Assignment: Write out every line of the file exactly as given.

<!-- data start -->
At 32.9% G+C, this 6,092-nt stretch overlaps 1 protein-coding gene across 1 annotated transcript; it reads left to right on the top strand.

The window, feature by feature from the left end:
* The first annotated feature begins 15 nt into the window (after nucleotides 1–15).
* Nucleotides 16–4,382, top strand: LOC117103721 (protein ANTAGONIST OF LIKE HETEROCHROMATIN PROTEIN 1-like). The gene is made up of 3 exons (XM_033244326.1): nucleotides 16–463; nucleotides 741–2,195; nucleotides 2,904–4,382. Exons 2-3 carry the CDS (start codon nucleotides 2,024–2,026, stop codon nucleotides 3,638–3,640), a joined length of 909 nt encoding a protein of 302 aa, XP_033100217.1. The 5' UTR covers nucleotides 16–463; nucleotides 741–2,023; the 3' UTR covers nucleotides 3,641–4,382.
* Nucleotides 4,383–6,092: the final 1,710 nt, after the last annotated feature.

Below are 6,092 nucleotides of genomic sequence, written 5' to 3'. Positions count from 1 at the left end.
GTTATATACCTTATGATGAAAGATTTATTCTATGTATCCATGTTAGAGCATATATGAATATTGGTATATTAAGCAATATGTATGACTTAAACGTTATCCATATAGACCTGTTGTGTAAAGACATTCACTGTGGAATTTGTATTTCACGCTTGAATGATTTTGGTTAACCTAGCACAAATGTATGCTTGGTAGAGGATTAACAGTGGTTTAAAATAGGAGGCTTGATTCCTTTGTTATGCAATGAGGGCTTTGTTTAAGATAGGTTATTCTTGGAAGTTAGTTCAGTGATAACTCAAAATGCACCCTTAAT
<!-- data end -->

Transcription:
At 32.9% G+C, this 6,092-nt stretch overlaps 1 protein-coding gene across 1 annotated transcript; it reads left to right on the top strand.

The window, feature by feature from the left end:
* The first annotated feature begins 15 nt into the window (after nucleotides 1–15).
* Nucleotides 16–4,382, top strand: LOC117103721 (protein ANTAGONIST OF LIKE HETEROCHROMATIN PROTEIN 1-like). The gene is made up of 3 exons (XM_033244326.1): nucleotides 16–463; nucleotides 741–2,195; nucleotides 2,904–4,382. Exons 2-3 carry the CDS (start codon nucleotides 2,024–2,026, stop codon nucleotides 3,638–3,640), a joined length of 909 nt encoding a protein of 302 aa, XP_033100217.1. The 5' UTR covers nucleotides 16–463; nucleotides 741–2,023; the 3' UTR covers nucleotides 3,641–4,382.
* Nucleotides 4,383–6,092: the final 1,710 nt, after the last annotated feature.

Below are 6,092 nucleotides of genomic sequence, written 5' to 3'. Positions count from 1 at the left end.
GTTATATACCTTATGATGAAAGATTTATTCTATGTATCCATGTTAGAGCATATATGAATATTGGTATATTAAGCAATATGTATGACTTAAACGTTATCCATATAGACCTGTTGTGTAAAGACATTCACTGTGGAATTTGTATTTCACGCTTGAATGATTTTGGTTAACCTAGCACAAATGTATGCTTGGTAGAGGATTAACAGTGGTTTAAAATAGGAGGCTTGATTCCTTTGTTATGCAATGAGGGCTTTGTTTAAGATAGGTTATTCTTGGAAGTTAGTTCAGTGATAACTCAAAATGCACCCTTAAT